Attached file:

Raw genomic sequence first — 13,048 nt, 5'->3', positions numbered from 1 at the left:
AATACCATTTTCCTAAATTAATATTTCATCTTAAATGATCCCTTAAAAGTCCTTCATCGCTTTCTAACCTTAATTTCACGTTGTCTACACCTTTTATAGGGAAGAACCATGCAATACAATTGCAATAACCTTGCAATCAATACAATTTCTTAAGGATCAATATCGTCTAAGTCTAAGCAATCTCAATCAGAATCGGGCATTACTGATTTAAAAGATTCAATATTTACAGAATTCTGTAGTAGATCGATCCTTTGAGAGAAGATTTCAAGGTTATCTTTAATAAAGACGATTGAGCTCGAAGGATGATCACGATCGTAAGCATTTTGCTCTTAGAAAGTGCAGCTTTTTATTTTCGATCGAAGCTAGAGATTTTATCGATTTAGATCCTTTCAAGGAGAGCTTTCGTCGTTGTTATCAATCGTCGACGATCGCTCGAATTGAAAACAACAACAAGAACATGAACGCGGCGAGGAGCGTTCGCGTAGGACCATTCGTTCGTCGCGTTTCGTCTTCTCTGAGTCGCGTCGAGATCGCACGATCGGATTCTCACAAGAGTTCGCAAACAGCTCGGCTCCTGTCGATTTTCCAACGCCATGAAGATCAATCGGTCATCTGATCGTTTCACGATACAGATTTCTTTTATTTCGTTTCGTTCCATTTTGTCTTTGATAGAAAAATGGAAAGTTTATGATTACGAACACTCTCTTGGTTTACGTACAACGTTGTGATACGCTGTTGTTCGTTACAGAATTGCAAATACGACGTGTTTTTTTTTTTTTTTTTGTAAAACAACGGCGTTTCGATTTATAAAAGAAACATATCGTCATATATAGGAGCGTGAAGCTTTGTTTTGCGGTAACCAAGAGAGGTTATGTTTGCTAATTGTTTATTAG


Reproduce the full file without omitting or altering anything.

Raw genomic sequence first — 13,048 nt, 5'->3', positions numbered from 1 at the left:
AATACCATTTTCCTAAATTAATATTTCATCTTAAATGATCCCTTAAAAGTCCTTCATCGCTTTCTAACCTTAATTTCACGTTGTCTACACCTTTTATAGGGAAGAACCATGCAATACAATTGCAATAACCTTGCAATCAATACAATTTCTTAAGGATCAATATCGTCTAAGTCTAAGCAATCTCAATCAGAATCGGGCATTACTGATTTAAAAGATTCAATATTTACAGAATTCTGTAGTAGATCGATCCTTTGAGAGAAGATTTCAAGGTTATCTTTAATAAAGACGATTGAGCTCGAAGGATGATCACGATCGTAAGCATTTTGCTCTTAGAAAGTGCAGCTTTTTATTTTCGATCGAAGCTAGAGATTTTATCGATTTAGATCCTTTCAAGGAGAGCTTTCGTCGTTGTTATCAATCGTCGACGATCGCTCGAATTGAAAACAACAACAAGAACATGAACGCGGCGAGGAGCGTTCGCGTAGGACCATTCGTTCGTCGCGTTTCGTCTTCTCTGAGTCGCGTCGAGATCGCACGATCGGATTCTCACAAGAGTTCGCAAACAGCTCGGCTCCTGTCGATTTTCCAACGCCATGAAGATCAATCGGTCATCTGATCGTTTCACGATACAGATTTCTTTTATTTCGTTTCGTTCCATTTTGTCTTTGATAGAAAAATGGAAAGTTTATGATTACGAACACTCTCTTGGTTTACGTACAACGTTGTGATACGCTGTTGTTCGTTACAGAATTGCAAATACGACGTGTTTTTTTTTTTTTTTTTGTAAAACAACGGCGTTTCGATTTATAAAAGAAACATATCGTCATATATAGGAGCGTGAAGCTTTGTTTTGCGGTAACCAAGAGAGGTTATGTTTGCTAATTGTTTATTAG